Tuesday, May 18, 2010

Seeing Indulgence for What It Is

By Kevin Murphy, MSc,
Psychoanalytic Psychotherapist,
Dublin, Ireland.

Every once in a while you will hear people say that their experience of going to therapy is one of indulgence. They are indulging themselves. They are indulging their sense of having something worth talking about. They are over-estimating the issues they have to deal with. In short, they are saying it is a form of vanity.
If someone feels this way then the common sense approach would be to let them go with their instincts and simply stop attending therapy. This is the outcome for some. For others, though, the belief that they are indulging themselves is actually an element of their problem. Distinguishing between the two is important for the therapist to do his or her job properly, although in reality it is usually the person in question who makes the call. And not often the right call.
The belief that one is indulging oneself might play well with the current social discourse that people who go for therapy just need a stiff talking to. It plays into the ‘pull yourself together’ school of thought. But the lived experience of people who come for therapy is that they have repeatedly tried this route. They are in therapy because they actually have tried to ‘pull themselves together’ and it hasn’t worked.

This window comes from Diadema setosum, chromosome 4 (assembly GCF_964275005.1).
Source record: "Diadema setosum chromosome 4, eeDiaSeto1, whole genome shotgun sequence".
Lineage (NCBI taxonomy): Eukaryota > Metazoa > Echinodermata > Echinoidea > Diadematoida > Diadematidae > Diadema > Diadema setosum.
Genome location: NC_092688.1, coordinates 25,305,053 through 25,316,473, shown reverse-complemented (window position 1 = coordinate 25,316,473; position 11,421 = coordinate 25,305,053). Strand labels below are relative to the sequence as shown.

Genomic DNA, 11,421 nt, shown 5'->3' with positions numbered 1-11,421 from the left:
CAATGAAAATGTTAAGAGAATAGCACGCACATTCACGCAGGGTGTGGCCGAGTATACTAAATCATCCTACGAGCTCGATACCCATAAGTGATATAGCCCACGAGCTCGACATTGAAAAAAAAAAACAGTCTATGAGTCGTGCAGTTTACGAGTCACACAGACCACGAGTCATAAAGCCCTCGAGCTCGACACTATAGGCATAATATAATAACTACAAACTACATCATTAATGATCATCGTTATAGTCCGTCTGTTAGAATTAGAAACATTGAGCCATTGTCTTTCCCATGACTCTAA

Once they start coming, though, something else happens for them. A gradual lifting of their discomfort, of their fears, or of their sadness, and with it a glimmer of personal well-being, and suddenly, often quite quickly, a negative tone emerges. A little voice says, you see, there was nothing ‘wrong’ with you. The broader social discourse kicks in with plenty of examples of people who do not go to therapy. There are any number of ideal lives out there we can imagine that are trouble free and that we want to imitate.
This negative tone with regard to being in therapy contains within it aspects of a broader attitude that people have towards themselves. The negative, punishing sense of indulging oneself, of being vain enough to believe you have problems, of seeing oneself as unworthy of even attending therapy can, for some people, be part of a wellspring of self-criticism that runs deep. It is the voice that doesn’t allow us feel good about pretty much anything we decide to do to improve ourselves. It makes itself known in company, with new people, when new opportunities for career or relationships emerge. It even seeps into existing relationships and ensures we occupy a back-seat position, even while seeming to be fully in control. It is most felt at times in our lives when we need to move forward.